Paganism 26

(NOTE: Some of the themes of these articles may not be appropriate for young readers. Please keep that in mind when sharing this information).

It is written:

“For if God did not spare the angels who sinned, but cast them down to hell and delivered them into chains of darkness, to be reserved for judgment;”. (2 Peter 2:4)

We have been drawing attention to the fact that the Bible teaches the gods and goddesses of the pagans are based upon real persons. According to the Bible, these beings are fallen angels and the spirits of the demons (the Nephilim souls left in the world after the Flood).

Recently, an excellent book was written which connects the dots between these gods and goddesses and the fallen angels of the Bible.

The author elaborates upon the goals of his work with these words:

“In this book, I will present evidence for a number of claims, most of which haven’t been made before, to the best of my knowledge: • The Amorites of the ancient world are far more important to history than we’ve been taught. • The Titans, the old gods of the Greeks, are the biblical Watchers, the sons of God who took daughters of man as wives as described in Genesis 6:1–4. • Their offspring, the Nephilim (later called Rephaim), were the heroes and demigods of the Greeks. • The Amorites summoned the spirits of the Rephaim through necromancy rituals and believed they were the ancestors of their kings. • Balaam’s prophecy over Israel foretold the final destruction of the Nephilim by the Messiah. • Ezekiel’s prophecy of Gog and Magog tells us when and where they’ll be destroyed. • Gog won’t be human, and Magog is not Russia. • The spirit of primordial chaos, Leviathan, returns from the abyss as the Antichrist. • The Titans and their seed, the spirits of the Rephaim, return in the last days to fight at Armageddon.” (Derek P. Gilbert, The Last Clash Of The Titans: The Second Coming Of Hercules, Leviathan, & The Prophesied War Between Jesus Christ & The Gods Of Antiquity, 31-50 (Kindle Edition); Crane, MO; Defender Publishing)

While I cannot go over every detail of evidence in this book, I will present two facts which show the clear connection between the fallen angels and these gods and goddesses. The first is drawn from the Greek word Tartarus, which is where Peter and Jude describe the location of the fallen angels (also known as the Watchers) who committed sexual sin with the women of Genesis 6:1-4.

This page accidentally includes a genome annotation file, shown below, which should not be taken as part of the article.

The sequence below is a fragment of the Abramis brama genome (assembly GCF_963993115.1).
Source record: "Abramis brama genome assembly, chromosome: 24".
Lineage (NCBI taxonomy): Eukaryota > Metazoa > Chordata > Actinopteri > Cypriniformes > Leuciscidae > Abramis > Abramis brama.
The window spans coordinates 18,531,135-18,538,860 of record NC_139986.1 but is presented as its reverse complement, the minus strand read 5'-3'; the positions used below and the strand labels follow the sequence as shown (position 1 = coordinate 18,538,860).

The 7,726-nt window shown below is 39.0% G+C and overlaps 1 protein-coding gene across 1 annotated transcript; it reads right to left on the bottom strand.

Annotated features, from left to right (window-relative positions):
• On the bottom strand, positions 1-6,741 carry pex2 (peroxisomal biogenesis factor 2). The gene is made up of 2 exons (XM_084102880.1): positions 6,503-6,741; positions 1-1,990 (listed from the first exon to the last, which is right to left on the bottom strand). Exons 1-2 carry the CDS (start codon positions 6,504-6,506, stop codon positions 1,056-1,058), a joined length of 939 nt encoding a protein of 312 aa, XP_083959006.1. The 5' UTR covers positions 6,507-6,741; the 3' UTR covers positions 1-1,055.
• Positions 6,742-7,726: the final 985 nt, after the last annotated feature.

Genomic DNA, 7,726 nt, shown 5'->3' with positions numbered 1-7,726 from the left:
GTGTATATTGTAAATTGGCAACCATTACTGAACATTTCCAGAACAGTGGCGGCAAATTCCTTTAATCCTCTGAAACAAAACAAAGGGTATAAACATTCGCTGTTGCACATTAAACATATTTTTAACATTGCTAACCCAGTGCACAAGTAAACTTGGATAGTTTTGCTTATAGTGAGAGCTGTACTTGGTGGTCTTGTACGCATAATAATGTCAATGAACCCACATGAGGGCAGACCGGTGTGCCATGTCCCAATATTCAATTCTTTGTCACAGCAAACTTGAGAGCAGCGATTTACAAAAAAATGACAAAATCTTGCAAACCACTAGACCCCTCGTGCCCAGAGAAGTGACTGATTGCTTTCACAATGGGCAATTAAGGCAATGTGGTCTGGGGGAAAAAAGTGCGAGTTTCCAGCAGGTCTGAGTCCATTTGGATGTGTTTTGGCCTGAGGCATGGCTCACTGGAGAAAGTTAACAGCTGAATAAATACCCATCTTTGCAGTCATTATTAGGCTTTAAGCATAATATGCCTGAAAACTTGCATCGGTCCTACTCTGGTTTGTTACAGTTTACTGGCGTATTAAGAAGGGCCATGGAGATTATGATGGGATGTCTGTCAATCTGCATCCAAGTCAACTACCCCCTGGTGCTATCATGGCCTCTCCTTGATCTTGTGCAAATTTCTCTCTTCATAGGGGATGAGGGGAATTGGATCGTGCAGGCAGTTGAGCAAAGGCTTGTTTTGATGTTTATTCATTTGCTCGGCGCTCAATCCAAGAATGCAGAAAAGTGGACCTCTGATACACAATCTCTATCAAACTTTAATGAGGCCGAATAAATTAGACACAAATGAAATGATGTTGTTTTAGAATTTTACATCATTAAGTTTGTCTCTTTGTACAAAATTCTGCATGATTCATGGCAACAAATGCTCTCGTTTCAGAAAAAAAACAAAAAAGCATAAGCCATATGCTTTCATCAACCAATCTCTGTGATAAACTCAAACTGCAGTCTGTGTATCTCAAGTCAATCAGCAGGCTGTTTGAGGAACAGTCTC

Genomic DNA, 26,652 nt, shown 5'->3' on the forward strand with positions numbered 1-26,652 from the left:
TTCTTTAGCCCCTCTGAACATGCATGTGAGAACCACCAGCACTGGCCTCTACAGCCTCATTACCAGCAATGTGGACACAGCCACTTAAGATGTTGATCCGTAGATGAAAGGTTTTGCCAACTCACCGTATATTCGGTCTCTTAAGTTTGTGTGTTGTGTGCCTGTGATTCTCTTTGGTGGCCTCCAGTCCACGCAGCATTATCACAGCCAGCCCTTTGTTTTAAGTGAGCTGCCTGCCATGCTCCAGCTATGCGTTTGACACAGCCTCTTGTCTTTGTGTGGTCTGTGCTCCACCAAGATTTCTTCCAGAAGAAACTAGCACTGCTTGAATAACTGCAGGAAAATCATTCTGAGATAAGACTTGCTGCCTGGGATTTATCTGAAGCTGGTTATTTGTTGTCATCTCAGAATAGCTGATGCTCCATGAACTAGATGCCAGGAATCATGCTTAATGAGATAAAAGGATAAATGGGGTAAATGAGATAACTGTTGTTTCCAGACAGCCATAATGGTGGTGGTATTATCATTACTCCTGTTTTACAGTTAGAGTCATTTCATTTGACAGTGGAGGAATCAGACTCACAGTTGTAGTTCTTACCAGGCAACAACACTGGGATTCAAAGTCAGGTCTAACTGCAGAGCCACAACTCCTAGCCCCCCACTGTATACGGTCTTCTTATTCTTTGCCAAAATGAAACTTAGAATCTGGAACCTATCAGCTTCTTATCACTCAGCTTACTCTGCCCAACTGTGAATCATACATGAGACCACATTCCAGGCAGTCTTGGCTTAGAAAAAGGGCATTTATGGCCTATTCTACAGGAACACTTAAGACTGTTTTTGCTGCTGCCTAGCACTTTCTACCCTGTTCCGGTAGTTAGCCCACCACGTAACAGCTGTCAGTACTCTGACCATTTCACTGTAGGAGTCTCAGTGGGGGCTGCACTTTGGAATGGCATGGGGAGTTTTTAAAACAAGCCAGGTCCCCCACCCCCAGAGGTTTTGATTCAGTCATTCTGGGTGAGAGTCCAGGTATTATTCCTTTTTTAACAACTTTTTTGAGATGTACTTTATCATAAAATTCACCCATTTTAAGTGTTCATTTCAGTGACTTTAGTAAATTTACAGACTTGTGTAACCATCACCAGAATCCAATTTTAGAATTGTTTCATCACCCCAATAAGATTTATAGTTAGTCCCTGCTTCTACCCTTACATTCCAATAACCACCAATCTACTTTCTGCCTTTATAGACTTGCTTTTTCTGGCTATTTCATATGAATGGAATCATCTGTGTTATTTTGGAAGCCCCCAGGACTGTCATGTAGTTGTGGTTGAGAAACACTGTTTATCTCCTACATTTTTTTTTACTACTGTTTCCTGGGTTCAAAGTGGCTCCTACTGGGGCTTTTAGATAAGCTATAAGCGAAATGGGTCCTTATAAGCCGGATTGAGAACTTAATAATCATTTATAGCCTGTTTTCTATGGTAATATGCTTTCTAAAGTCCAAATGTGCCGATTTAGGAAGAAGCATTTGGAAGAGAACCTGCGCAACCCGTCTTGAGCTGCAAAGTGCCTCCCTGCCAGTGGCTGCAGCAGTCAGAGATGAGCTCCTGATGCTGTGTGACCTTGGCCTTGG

He writes:

“As for the Watchers, their fate was sealed. Although the Bible doesn’t tell us much about what happened to them, what we do know doesn’t sound pleasant: And the angels who did not stay within their own position of authority, but left their proper dwelling, he has kept in eternal chains under gloomy darkness until the judgment of the great day. (Jude 6, ESV) For if God did not spare angels when they sinned, but cast them into hell and committed them to chains of gloomy darkness to be kept until the judgment. (2 Peter 2:4, ESV) These passages are critical to understanding the supernatural war because they identify the players. The Greek word Peter used to describe the punishment of the rebellious angels, the word translated into English as “cast them into hell,” is tartaróō. More precisely, it means “cast them into Tartarus.” This is key. Tartarus is not the same place as Hell, which was Hades in Greek. Since he was guided by the Holy Spirit, we can assume Peter knew the difference. And because this is the only verse in the New Testament that uses the word tartaróō, it’s significant. To the Greeks, Hades was the realm of the dead, similar to the Jewish concept of Sheol. Tartarus was a level below Hades reserved for supernatural threats to the Olympian gods, “as far beneath Hades as heaven is above earth.”[5] It’s where the king of the Greek gods, Zeus, banished his father, Kronos, and most of the Titans after the Olympians successful rebellion. It’s described as a dismal place, even more depressing than damp, moldy Hades: [The hundred-handed Hekatonkheires] overshadowed the Titans with their missiles, and hurled them beneath the wide-pathed earth, and bound them in bitter chains when they had conquered them by their strength for all their great spirit, as far beneath the earth as heaven is above earth; for so far is it from earth to Tartarus. For a brazen anvil falling down from heaven nine nights and days would reach the earth upon the tenth: and again, a brazen anvil falling from earth nine nights and days would reach Tartarus upon the tenth. Round it runs a fence of bronze, and night spreads in triple line all about it like a neck-circlet, while above grow the roots of the earth and unfruitful sea.[6] (Emphasis added) Note the parallels between the words of the Greek poet Hesiod and the epistles of Peter and Jude: A group of gods rebelled and suffered the consequences—imprisonment in a very dark place far below the earth. Here’s the point: Under the inspiration of the Holy Spirit, the Apostle Peter specifically linked the angels who sinned with the former gods of the Greeks, the Titans. We know Peter’s angels are the Watchers, the sons of God from Genesis chapter 6, because they’re clearly the same ones mentioned by Jude, who gave us an important clue to their identity: And the angels who did not stay within their own position of authority, but left their proper dwelling, he has kept in eternal chains under gloomy darkness until the judgment of the great day—just as Sodom and Gomorrah and the surrounding cities, which likewise indulged in sexual immorality and pursued unnatural desire, serve as an example by undergoing a punishment of eternal fire. (Jude 6–7, ESV; emphasis added) The sin of the angels was like that of Sodom and Gomorrah—“sexual immorality” and “unnatural desire.” The only place in the Bible where that happened was Genesis 6:1–4. So, the Watchers of Genesis are the Titans of Greek myth. And those fallen angels still have a role to play in our future.” (Derek P. Gilbert, The Last Clash Of The Titans: The Second Coming Of Hercules, Leviathan, & The Prophesied War Between Jesus Christ & The Gods Of Antiquity, 177-208 (Kindle Edition); Crane, MO; Defender Publishing)